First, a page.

Availability: 10 in stock
Pink Oyster Agar Plate
Looking for the best Pink Oyster Agar Plate around? Our Agar Plates are made-to-order, providing you with the absolute cleanest, aggressive mycelium on arrival.
Pleurotus djamor, commonly known as the pink oyster mushroom, is a species of fungus in the family Pleurotaceae. It was originally named Agaricus djamor by the German-born botanist Georg Eberhard Rumphius and sanctioned under that name by Elias Magnus Fries in 1821.
The flavor of the pink oyster mushroom has been described as meaty and fishy. Just like most mushrooms it is quite umami. Its texture is both meaty and chewy. When fried until crispy, it resembles bacon or even ham. However, when it is raw, it has a sour taste.
The pink oyster mushroom, unsurprisingly, has a pink color. It has a curly cap which is 2 – 5 cm in diameter. The caps are also quite thin. The stem is very short or even non existent.
The reason why it is very rare to find in supermarkets is that it has a shelf life of only about a day. Since it is only harvested from spring to fall, it is only available during that time.
Pink oyster mushrooms are best suited for cooked applications such as sautéing, boiling, roasting, or frying. They can be sautéed or stir-fried with other vegetables, added to pasta dishes, sprinkled on top of pizza, added to grain bowls, sautéed with eggs, boiled in soups, chowders, or stews, or cooked into risotto. They can also be sautéed and mixed with cream-based white sauces for added flavor.
Due to their meaty texture, these mushrooms require thorough cooking to develop their flavor and an edible consistency. Pink oyster mushrooms pair well with coriander, parsley, mint, basil, garlic, ginger, onion, sesame oil, soy sauce, bell pepper, red cabbage, broccolini, baby corn, leeks, quinoa, noodles, rice, and potatoes.
Gerly123derivative work: Ak ccm – This file was derived from: Pleurotus djamor.jpg:, CC BY-SA 3.0, Also, images should be attributed to José Roberto Peruca,
Frequently Asked Questions
An agar plate is a petri dish with solidified nutrient solution (I make mine with light malt extract, generally). The dish is sealed with parafilm to keep it sterile while the transfer colonizes the plate. The mycelial bodies grow on our agar plates in sterile incubators before being shipped to you!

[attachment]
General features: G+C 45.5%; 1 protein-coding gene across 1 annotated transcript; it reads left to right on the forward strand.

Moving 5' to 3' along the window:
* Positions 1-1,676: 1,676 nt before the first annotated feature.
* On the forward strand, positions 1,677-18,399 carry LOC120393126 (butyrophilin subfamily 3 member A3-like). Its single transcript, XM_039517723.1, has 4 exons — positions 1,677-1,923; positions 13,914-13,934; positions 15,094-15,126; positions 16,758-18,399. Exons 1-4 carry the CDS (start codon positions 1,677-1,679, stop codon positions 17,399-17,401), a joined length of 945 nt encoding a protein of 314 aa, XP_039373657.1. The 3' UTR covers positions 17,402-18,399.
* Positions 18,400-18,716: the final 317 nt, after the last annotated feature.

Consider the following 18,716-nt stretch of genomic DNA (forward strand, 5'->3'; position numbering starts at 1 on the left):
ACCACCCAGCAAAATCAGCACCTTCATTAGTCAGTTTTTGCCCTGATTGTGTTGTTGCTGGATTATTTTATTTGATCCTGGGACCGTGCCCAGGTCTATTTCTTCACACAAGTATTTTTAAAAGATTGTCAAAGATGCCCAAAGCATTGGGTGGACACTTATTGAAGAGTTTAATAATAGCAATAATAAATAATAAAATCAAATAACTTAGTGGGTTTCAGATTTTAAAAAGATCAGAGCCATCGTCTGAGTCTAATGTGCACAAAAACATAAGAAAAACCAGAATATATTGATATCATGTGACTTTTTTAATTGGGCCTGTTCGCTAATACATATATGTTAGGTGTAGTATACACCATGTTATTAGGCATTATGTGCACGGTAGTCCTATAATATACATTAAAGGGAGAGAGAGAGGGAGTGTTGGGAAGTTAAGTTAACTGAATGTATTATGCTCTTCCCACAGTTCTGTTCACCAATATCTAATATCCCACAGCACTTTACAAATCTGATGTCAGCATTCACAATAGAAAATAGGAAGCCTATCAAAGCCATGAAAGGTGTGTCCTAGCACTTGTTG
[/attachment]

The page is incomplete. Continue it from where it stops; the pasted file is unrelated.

Keep your agar plates ideally in the fridge, within a ziplock bag. Let them come to room temperature before opening them – it’ll prevent condensation!
Grab your scalpel and get to work! Need a scalpel? Check my gear page!
Slides from agar plates can be propagated onto other mediums very easily. The beauty of agar plates is the ability to be absolutely certain that your sample is healthy and clean!
Some photos on this page have been sourced from iNaturalist or Wikipedia, taken mark-groeneveld, Alan Rockefeller, Matthew Borella, Denis Zabin, kaju, Andrey Loria, Juan Carlos Pérez Magaña or others not yet added to this list. See a photo your recognize that isn’t properly credited? Get a giftcard for letting us know!
Sometimes, contam happens! All of our samples come with a 30 day replacement policy. Please head to our Help Center to get the process started.
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All of my agar plates are made-to-order. This ensures that you have nothing but the freshest, most voracious mycelium when it gets to your doorstep.
Please check for your individual species on this page to see colonization times.
If you’re interested in ordering agar plates and other items like liquid culture, or mushroom spores, you can have your order shipped in two by adding this item!
Please note that once started, Agar Plates are non-refundable or returnable.
For each agar plate in your order, you’ll receive a healthy, colonized agar plate, and an additional piece of parafilm in case you need to reseal it.